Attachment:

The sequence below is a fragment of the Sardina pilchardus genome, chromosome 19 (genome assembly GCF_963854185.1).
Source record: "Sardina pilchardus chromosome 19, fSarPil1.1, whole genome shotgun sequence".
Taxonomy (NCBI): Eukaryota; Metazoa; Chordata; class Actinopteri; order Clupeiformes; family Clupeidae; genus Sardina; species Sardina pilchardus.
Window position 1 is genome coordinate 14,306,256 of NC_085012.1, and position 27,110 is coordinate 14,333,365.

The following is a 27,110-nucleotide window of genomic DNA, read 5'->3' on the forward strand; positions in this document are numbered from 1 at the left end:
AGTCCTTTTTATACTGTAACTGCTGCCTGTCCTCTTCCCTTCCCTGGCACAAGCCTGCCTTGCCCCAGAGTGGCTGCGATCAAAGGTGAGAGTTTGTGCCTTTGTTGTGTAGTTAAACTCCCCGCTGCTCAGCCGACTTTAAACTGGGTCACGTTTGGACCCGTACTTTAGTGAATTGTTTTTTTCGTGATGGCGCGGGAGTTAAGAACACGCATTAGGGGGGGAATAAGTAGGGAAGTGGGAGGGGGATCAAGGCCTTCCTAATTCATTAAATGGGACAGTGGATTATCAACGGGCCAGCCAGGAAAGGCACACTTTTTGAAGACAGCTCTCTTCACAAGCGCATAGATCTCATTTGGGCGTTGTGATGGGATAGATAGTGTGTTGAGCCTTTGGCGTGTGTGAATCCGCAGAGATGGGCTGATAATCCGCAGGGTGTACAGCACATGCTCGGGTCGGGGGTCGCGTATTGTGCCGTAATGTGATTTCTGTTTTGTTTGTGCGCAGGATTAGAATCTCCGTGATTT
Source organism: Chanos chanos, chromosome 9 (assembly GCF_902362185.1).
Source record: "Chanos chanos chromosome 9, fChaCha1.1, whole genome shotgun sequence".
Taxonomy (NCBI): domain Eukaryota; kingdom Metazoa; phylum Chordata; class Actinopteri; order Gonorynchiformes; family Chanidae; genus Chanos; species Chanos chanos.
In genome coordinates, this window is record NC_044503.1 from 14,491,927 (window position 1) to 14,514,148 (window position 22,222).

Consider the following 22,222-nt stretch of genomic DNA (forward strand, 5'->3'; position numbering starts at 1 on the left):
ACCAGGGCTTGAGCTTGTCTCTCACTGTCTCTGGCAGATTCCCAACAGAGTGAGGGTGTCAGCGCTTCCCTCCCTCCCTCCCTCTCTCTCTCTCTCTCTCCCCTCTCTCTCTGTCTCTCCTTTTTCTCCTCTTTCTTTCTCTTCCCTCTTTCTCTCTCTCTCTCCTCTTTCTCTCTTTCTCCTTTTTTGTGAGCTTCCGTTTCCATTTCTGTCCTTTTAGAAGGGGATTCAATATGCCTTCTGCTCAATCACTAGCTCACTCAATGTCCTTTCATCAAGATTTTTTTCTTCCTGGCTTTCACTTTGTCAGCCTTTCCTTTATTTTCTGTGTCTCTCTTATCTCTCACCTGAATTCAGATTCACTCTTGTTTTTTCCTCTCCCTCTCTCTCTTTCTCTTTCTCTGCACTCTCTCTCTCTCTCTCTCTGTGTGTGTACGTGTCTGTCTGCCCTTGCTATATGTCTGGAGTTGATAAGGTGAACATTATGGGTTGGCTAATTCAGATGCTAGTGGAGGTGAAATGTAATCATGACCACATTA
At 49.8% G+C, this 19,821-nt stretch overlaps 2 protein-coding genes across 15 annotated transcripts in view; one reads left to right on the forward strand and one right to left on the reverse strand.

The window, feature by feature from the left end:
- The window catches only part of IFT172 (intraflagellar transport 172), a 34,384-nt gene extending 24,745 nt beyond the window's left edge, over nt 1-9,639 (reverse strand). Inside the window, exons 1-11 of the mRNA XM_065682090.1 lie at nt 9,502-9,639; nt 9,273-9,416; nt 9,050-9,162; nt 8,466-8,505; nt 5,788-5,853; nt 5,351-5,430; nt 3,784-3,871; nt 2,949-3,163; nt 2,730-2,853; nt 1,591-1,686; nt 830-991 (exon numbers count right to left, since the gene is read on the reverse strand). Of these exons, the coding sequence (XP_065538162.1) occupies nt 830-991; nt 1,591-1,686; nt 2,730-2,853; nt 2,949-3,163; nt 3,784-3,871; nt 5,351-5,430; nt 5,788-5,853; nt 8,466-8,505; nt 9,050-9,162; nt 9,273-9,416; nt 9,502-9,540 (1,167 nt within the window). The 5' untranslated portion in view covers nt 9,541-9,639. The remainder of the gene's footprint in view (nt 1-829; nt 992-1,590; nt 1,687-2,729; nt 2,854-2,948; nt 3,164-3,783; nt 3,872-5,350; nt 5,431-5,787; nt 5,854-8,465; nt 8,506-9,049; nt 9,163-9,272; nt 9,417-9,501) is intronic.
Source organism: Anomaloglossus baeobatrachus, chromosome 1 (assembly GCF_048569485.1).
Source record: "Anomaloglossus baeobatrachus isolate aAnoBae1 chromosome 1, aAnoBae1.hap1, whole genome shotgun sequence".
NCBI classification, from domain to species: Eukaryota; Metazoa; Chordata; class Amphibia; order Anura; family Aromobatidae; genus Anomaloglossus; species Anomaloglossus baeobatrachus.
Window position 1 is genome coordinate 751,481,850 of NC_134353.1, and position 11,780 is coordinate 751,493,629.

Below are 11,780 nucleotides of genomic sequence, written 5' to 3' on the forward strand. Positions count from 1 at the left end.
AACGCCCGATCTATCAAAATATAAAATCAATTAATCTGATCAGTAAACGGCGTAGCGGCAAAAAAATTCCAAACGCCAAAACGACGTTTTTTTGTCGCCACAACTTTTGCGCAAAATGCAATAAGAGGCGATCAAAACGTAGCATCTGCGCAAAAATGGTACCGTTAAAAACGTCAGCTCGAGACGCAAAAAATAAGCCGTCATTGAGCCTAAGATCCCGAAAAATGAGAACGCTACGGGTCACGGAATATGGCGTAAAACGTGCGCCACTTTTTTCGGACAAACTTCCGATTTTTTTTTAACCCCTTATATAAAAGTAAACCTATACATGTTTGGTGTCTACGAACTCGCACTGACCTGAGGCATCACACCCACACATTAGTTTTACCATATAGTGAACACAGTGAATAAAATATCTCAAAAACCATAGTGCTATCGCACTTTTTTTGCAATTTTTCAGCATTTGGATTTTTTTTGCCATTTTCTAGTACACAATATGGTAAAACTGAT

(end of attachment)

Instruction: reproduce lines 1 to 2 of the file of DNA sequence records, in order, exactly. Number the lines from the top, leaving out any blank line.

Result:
The sequence below is a fragment of the Sardina pilchardus genome, chromosome 19 (genome assembly GCF_963854185.1).
Source record: "Sardina pilchardus chromosome 19, fSarPil1.1, whole genome shotgun sequence".